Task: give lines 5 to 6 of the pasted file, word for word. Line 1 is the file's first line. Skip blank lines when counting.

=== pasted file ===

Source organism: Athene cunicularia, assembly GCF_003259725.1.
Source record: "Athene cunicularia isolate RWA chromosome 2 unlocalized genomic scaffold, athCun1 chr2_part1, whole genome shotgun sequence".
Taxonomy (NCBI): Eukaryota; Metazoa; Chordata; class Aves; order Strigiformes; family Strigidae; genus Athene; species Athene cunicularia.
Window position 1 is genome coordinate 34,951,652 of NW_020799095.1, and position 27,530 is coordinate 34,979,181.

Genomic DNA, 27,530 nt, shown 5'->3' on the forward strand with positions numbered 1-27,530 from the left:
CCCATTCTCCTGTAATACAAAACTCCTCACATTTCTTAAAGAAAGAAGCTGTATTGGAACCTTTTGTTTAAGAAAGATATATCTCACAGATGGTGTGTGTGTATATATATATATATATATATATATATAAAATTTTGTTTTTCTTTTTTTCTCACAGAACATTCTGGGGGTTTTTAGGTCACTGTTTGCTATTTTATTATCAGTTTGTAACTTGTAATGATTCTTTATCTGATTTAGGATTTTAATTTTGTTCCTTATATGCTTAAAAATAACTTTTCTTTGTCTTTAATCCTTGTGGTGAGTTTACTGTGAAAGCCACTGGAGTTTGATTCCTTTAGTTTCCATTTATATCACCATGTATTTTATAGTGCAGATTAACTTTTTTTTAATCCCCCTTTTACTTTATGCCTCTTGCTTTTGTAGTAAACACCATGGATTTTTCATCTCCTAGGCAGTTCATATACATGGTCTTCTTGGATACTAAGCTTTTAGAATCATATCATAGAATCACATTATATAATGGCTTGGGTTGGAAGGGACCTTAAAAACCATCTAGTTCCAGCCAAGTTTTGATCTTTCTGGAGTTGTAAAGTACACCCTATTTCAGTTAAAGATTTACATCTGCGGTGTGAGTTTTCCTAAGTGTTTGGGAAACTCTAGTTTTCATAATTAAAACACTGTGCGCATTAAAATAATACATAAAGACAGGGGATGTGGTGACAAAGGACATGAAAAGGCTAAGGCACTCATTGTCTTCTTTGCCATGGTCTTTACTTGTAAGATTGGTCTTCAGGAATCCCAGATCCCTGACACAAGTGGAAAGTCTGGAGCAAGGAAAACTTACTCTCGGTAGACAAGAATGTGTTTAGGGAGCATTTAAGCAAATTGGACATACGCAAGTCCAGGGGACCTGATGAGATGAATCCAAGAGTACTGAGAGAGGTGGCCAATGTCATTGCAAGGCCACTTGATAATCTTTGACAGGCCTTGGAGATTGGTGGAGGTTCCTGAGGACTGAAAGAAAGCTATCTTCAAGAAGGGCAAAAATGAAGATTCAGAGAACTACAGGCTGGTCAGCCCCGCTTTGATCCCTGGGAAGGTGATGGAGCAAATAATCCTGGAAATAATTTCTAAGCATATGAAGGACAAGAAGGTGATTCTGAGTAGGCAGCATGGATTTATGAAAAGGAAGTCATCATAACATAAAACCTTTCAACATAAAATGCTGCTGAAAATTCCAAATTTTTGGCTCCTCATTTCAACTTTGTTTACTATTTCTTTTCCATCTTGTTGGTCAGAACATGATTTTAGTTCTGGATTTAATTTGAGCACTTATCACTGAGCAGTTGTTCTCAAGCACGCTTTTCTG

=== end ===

Genomic DNA, 27,530 nt, shown 5'->3' on the forward strand with positions numbered 1-27,530 from the left:
CCCATTCTCCTGTAATACAAAACTCCTCACATTTCTTAAAGAAAGAAGCTGTATTGGAACCTTTTGTTTAAGAAAGATATATCTCACAGATGGTGTGTGTGTATATATATATATATATATATATATATAAAATTTTGTTTTTCTTTTTTTCTCACAGAACATTCTGGGGGTTTTTAGGTCACTGTTTGCTATTTTATTATCAGTTTGTAACTTGTAATGATTCTTTATCTGATTTAGGATTTTAATTTTGTTCCTTATATGCTTAAAAATAACTTTTCTTTGTCTTTAATCCTTGTGGTGAGTTTACTGTGAAAGCCACTGGAGTTTGATTCCTTTAGTTTCCATTTATATCACCATGTATTTTATAGTGCAGATTAACTTTTTTTTAATCCCCCTTTTACTTTATGCCTCTTGCTTTTGTAGTAAACACCATGGATTTTTCATCTCCTAGGCAGTTCATATACATGGTCTTCTTGGATACTAAGCTTTTAGAATCATATCATAGAATCACATTATATAATGGCTTGGGTTGGAAGGGACCTTAAAAACCATCTAGTTCCAGCCAAGTTTTGATCTTTCTGGAGTTGTAAAGTACACCCTATTTCAGTTAAAGATTTACATCTGCGGTGTGAGTTTTCCTAAGTGTTTGGGAAACTCTAGTTTTCATAATTAAAACACTGTGCGCATTAAAATAATACATAAAGACAGGGGATGTGGTGACAAAGGACATGAAAAGGCTAAGGCACTCATTGTCTTCTTTGCCATGGTCTTTACTTGTAAGATTGGTCTTCAGGAATCCCAGATCCCTGACACAAGTGGAAAGTCTGGAGCAAGGAAAACTTACTCTCGGTAGACAAGAATGTGTTTAGGGAGCATTTAAGCAAATTGGACATACGCAAGTCCAGGGGACCTGATGAGATGAATCCAAGAGTACTGAGAGAGGTGGCCAATGTCATTGCAAGGCCACTTGATAATCTTTGACAGGCCTTGGAGATTGGTGGAGGTTCCTGAGGACTGAAAGAAAGCTATCTTCAAGAAGGGCAAAAATGAAGATTCAGAGAACTACAGGCTGGTCAGCCCCGCTTTGATCCCTGGGAAGGTGATGGAGCAAATAATCCTGGAAATAATTTCTAAGCATATGAAGGACAAGAAGGTGATTCTGAGTAGGCAGCATGGATTTATGAAAAGGAAGTCATCATAACATAAAACCTTTCAACATAAAATGCTGCTGAAAATTCCAAATTTTTGGCTCCTCATTTCAACTTTGTTTACTATTTCTTTTCCATCTTGTTGGTCAGAACATGATTTTAGTTCTGGATTTAATTTGAGCACTTATCACTGAGCAGTTGTTCTCAAGCACGCTTTTCTG